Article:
EPA chief on Irma: The time to talk climate change isn't now

Story highlights

  • Pruitt said he's focused on helping Florida after Irma
  • He said Congress needs to address climate change

Washington (CNN)Environmental Protection Agency Administrator Scott Pruitt told CNN in an interview about Hurricane Irma on Thursday that the time to talk about climate change isn't now.

"Here's the issue," Pruitt told CNN in a phone interview. "To have any kind of focus on the cause and effect of the storm; versus helping people, or actually facing the effect of the storm, is misplaced."
He continued: "What we need to focus on is access to clean water, addressing these areas of superfund activities that may cause an attack on water, these issues of access to fuel. ... Those are things so important to citizens of Florida right now, and to discuss the cause and effect of these storms, there's the... place (and time) to do that, it's not now."
    President Donald Trump has previously called climate change a "hoax" and Pruitt has led a push to roll back EPA regulations regarding greenhouse gas emissions.
    Hurricane Irma is hammering a string of northeast Caribbean islands and making its way toward a possible hit on Florida over the weekend. As the Category 5 storm heads toward the Florida coast, experts have been clear about how global warming has contributed to the increased strength of hurricanes this season.
    Gradually warming temperatures in the Gulf of Mexico -- as much as 2 degrees Celsius above average -- could be a pressure cooker for key ingredients of a hurricane: extreme winds, rainfall and storm surge.
    Pruitt said that it's up to Congress to eventually address the issue, but right now the EPA's focus is on providing assistance to those in need in Florida.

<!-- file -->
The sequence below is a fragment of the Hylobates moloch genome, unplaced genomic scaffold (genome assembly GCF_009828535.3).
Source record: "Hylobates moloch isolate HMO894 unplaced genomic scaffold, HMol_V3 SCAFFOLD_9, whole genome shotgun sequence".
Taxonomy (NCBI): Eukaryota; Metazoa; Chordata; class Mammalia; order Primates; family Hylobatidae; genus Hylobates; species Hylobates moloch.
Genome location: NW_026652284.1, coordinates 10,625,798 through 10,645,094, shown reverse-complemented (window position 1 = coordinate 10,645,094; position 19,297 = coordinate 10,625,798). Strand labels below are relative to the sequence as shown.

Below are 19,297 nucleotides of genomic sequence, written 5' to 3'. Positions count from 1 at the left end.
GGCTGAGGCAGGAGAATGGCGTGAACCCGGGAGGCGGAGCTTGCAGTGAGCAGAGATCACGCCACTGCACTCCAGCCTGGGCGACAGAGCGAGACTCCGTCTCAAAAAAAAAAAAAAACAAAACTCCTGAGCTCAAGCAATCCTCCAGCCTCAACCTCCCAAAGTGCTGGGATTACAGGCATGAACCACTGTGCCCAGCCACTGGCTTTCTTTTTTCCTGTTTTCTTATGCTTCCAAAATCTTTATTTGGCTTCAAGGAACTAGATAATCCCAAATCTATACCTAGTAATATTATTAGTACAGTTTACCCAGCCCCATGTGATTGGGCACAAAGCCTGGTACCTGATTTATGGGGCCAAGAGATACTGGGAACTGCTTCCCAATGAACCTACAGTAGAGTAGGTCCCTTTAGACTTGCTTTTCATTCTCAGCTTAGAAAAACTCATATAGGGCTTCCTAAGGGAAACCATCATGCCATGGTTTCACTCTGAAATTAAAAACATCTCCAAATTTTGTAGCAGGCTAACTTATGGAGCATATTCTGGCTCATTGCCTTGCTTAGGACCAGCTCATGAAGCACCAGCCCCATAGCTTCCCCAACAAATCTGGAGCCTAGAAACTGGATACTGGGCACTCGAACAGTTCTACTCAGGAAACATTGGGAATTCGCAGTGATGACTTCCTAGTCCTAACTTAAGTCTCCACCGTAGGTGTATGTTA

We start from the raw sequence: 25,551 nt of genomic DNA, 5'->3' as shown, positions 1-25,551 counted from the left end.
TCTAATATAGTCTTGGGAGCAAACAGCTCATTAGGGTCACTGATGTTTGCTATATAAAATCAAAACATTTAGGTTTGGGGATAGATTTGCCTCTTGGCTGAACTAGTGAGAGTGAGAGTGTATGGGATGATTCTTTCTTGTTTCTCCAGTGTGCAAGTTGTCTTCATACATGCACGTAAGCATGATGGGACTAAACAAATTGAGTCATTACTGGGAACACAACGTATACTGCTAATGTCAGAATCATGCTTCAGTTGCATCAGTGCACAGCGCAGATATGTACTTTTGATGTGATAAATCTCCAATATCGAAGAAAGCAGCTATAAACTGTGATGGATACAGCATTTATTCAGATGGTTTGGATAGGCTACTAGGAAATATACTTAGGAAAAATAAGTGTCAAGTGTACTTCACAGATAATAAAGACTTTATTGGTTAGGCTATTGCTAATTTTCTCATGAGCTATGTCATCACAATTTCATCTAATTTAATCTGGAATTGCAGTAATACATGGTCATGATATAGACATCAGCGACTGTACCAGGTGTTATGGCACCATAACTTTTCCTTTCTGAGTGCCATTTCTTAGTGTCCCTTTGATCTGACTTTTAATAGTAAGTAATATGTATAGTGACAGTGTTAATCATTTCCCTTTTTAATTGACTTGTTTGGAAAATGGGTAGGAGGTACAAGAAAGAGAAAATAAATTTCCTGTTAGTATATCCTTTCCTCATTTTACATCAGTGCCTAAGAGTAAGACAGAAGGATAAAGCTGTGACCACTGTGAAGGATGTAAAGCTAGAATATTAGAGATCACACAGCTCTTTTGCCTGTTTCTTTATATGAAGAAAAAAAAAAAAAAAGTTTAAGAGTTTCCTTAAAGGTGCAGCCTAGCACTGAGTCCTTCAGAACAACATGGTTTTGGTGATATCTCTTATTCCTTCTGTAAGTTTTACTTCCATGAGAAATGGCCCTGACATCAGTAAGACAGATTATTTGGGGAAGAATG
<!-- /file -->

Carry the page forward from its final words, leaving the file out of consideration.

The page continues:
"Congress should address that at some point. And Congress hasn't," he said. "All I'm saying to you is, to use time and effort to address it at this point is very, very insensitive to this people in Florida."
    Pruitt said that the EPA is putting extra attention into monitoring 80 toxic waste sites -- otherwise known as superfund sites -- in the case that they affect the water in Florida.
    "There's a multitude of these kinds of sites," he said. "We are working in advance with the owners of those sites to secure those sites ... to prevent leakage and/or harm to citizens in the area."
    Pruitt also said that to speed up the delivery of fuel and other critical supplies, he rescinded all weight and driver restrictions on its highways. Florida has also tried to improve gasoline supplies by getting an EPA waiver for certain regulations that would normally restrict the kind of fuels it can use.
    He added he's embedded staff in towns and cities in Florida so that they can make real-time decisions for the hurricane.
    "My focus has to be on ... these areas that I described," he said. "And with all respect, really that's where I have to focus on."
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